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PGP 2.5: Mini-review



Having not seen any activity on the list for the last week or so (I hope
everyone's busy writing code!), I figured I'd simultaneously check to see
if the list still existed, and share some interesting excerpts from
NEWFOR25.DOC, from the PGP 2.5 MIT-legit package.

PGP 2.5 is apparently still written by Phil Zimmermann - at least, it
purports to be - which in itself is a considerable relief to those of us
who had no idea who was responsible. The source code is also available,
as before, and I'm sure programmers the world over are even now poring
through it in minute detail, looking for backdoors and such. I also
expect we'll be hearing from them relatively soon, to tell us of the
presence or absence of any suspicious code.

Not being a programmer myself, I can only comment on a few aspects.
First, there is this:

[...]

>[An] RSAREF limitation is that it cannot cope with keys longer than
>1024 bits.  PGP now prints a reasonably polite error message in such a
>case.

I recall someone mentioning at one point that increasing the size of a
key beyond 1024 bits did not justify the increased computing time, but I
do not recall the reason why. I believe the reasoning was not that it
offered no additional security, but rather, that it was already difficult
enough to crack 1K keys, and if you're really that worried about security,
you should be tightening up in other areas, such as deciding who to trust
and who not to, deciding what information to enter into the computer and
what to keep in your head, or maybe making a homemade TEMPEST shield. :)
I'd still like to see the math explained a little better, though.

Also, has anyone found those references to elliptic-curve crypto? The
original article is _An Implementation of Elliptic Curve Cryptosystems
Over F-2-155_ , IEEE Journal on Selected Areas in Communications, Vol.
11, #5, June 1993 (page 804). (Schneier mentions that Next Computer's
Fast Elliptic Encryption, FEE, uses elliptic curves, and is patented by
R E Crandell, USP# 5,159,632,27 October 1992.) Also, look for works by
Neal Koblitz.



>Printed keyIDs have been incresed to 32 bits, as there were enough keys
>out there that 24-bit keyIDs were no longer sufficiently unique.  The
>previous 24-bit keyID is the LAST 6 digits of an 8-digit 32-bit keyID.
>For example, what was printed as A966DD now appears as C7A966DD.

So even though the keyservers only have 5,000 or so registered users,
there are enough people out there using PGP and NOT registering their
keys with the servers that this extra bit of coding was necessary? Hmm.
24 bits gives us 16,777,216 unique ID's. 32 bits gives us 4,294,967,296.
Are there really over 17 million PGP'ers out there, or is my math-impaired
brain missing something painfully obvious?


>PGP now enables clearsig by default.  If you sign and ascii-armor a
>text file, and do not encrypt it, it is clearsigned unless you ask
>for this not to be done.

Which would seem to indicate that PGP is mainly being used for e-mail!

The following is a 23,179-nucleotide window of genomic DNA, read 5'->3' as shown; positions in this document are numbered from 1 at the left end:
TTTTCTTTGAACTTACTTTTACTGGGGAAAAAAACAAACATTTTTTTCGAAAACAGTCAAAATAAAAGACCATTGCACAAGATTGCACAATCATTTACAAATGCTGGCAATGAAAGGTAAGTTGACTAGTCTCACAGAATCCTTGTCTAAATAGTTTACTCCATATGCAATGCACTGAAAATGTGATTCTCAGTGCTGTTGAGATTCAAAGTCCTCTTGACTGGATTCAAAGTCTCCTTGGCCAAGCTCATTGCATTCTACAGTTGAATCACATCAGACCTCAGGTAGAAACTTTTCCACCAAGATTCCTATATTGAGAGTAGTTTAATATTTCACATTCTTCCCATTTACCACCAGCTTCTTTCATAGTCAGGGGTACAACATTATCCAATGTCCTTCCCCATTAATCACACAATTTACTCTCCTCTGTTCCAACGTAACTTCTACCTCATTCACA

Goody!


>[...]
>
>PGP now wipes temp files (and files wiped with pgp -w) with pseudo-random
>data in an attempt to force disk compressors to overwrite as much data as
>possible.
>
>[...]
>
>The normal help files (pgp -h) are pgp.hlp or <language>.hlp, such as
>fr.hlp.  Now, there is a separate help file for pgp -k, called pgpkey.hlp,
>or <language>key.hlp.  No file is provided by default; PGP will use
>its one-page internal help by default, but you can create such a file
>at your site.
>
>PGP used to get confused if you had a keyring containing signatures from
>you, but not your public key.  (PGP can't use the signatures in this case.
>Only signatures from keys in the keyring are counted.) PGP still can't use
>the signatures, but prints better warning messages. Also, adding a key on
>your secret key ring to your public keyring now asks if the key should be
>considered ultimately-trusted. Prviously, you had to run pgp -ke to force
>this check, which was non-obvious.
>
>[...]
>
>On Unix, PGP now figures out the resolution of the system clock at run
>time for the purpose of computing the amount of entropy in keystroke
>timings.  This means that on many Unix machines, less typing should be
>required to generate keys.  (SunOS and Linux especially.)
>
>The small prime table used in generating keys has been enlarged, which
>should speed up key generation somewhat.
>
>There was a bug in PGP 2.3a (and, in fact in 2.4 and dating back to 1.0!)
>when generating primes 2 bits over a multiple of the unit size (16 bits
>on PC's, 32 bits on most larger computers), if the processor doesn't deal
>with expressions like "1<<32" by producing a result of 1.  In practice,
>that corresponds to a key size of 64*x+4 bits.
>
>Code changes:
>
>At the request of Windows programmers, the PSTR() macro used to translate
>string has been renamed to LANG().
>
>The random-number code has been *thoroughly* cleaned up.  So has the
>IDEA code and the MD5 code.  The MD5 code was developed from scratch and
>is available for public use.


So, all in all, PGP 2.5 would seem to be more than just a possible
conspiracy by MIT/RSA/et. al., and more than just minor bug fixes that
most people wouldn't care about. With the possible exceptions of the size
limitations on keys, and whatever arcane pieces have been hacked out of
the RSA code to comply with whatever demands they may have made, PGP 2.5
appears to be a legitimate upgrade, with more than a few bugfixes, both
major and minor, as well as the all-important improved security (as far
as can be seen).

Comments?


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